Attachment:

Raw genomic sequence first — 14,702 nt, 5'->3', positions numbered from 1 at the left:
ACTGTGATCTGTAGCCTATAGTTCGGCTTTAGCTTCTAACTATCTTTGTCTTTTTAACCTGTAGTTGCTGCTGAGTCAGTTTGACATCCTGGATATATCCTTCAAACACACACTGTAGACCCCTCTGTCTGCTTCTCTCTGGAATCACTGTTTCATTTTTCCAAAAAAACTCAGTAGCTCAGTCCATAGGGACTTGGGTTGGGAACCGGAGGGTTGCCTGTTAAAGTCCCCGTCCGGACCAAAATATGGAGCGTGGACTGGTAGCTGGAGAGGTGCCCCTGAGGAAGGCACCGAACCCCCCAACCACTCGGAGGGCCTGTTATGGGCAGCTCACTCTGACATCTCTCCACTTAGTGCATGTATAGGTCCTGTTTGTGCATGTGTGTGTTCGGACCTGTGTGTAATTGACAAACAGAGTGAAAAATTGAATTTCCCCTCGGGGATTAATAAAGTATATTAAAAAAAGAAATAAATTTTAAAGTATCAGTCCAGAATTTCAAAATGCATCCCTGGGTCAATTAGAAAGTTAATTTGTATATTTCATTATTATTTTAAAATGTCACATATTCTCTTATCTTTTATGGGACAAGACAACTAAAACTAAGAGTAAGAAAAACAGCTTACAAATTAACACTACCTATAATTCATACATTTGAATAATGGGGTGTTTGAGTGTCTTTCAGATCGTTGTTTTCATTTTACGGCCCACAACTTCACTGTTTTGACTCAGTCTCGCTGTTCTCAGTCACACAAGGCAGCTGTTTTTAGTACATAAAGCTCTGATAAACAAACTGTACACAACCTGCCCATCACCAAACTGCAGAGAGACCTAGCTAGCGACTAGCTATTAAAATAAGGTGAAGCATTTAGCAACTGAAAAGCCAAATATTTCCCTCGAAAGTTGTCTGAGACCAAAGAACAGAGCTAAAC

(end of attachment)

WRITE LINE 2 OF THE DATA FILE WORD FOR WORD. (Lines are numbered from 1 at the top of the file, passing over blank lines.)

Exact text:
ACTGTGATCTGTAGCCTATAGTTCGGCTTTAGCTTCTAACTATCTTTGTCTTTTTAACCTGTAGTTGCTGCTGAGTCAGTTTGACATCCTGGATATATCCTTCAAACACACACTGTAGACCCCTCTGTCTGCTTCTCTCTGGAATCACTGTTTCATTTTTCCAAAAAAACTCAGTAGCTCAGTCCATAGGGACTTGGGTTGGGAACCGGAGGGTTGCCTGTTAAAGTCCCCGTCCGGACCAAAATATGGAGCGTGGACTGGTAGCTGGAGAGGTGCCCCTGAGGAAGGCACCGAACCCCCCAACCACTCGGAGGGCCTGTTATGGGCAGCTCACTCTGACATCTCTCCACTTAGTGCATGTATAGGTCCTGTTTGTGCATGTGTGTGTTCGGACCTGTGTGTAATTGACAAACAGAGTGAAAAATTGAATTTCCCCTCGGGGATTAATAAAGTATATTAAAAAAAGAAATAAATTTTAAAGTATCAGTCCAGAATTTCAAAATGCATCCCTGGGTCAATTAGAAAGTTAATTTGTATATTTCATTATTATTTTAAAATGTCACATATTCTCTTATCTTTTATGGGACAAGACAACTAAAACTAAGAGTAAGAAAAACAGCTTACAAATTAACACTACCTATAATTCATACATTTGAATAATGGGGTGTTTGAGTGTCTTTCAGATCGTTGTTTTCATTTTACGGCCCACAACTTCACTGTTTTGACTCAGTCTCGCTGTTCTCAGTCACACAAGGCAGCTGTTTTTAGTACATAAAGCTCTGATAAACAAACTGTACACAACCTGCCCATCACCAAACTGCAGAGAGACCTAGCTAGCGACTAGCTATTAAAATAAGGTGAAGCATTTAGCAACTGAAAAGCCAAATATTTCCCTCGAAAGTTGTCTGAGACCAAAGAACAGAGCTAAAC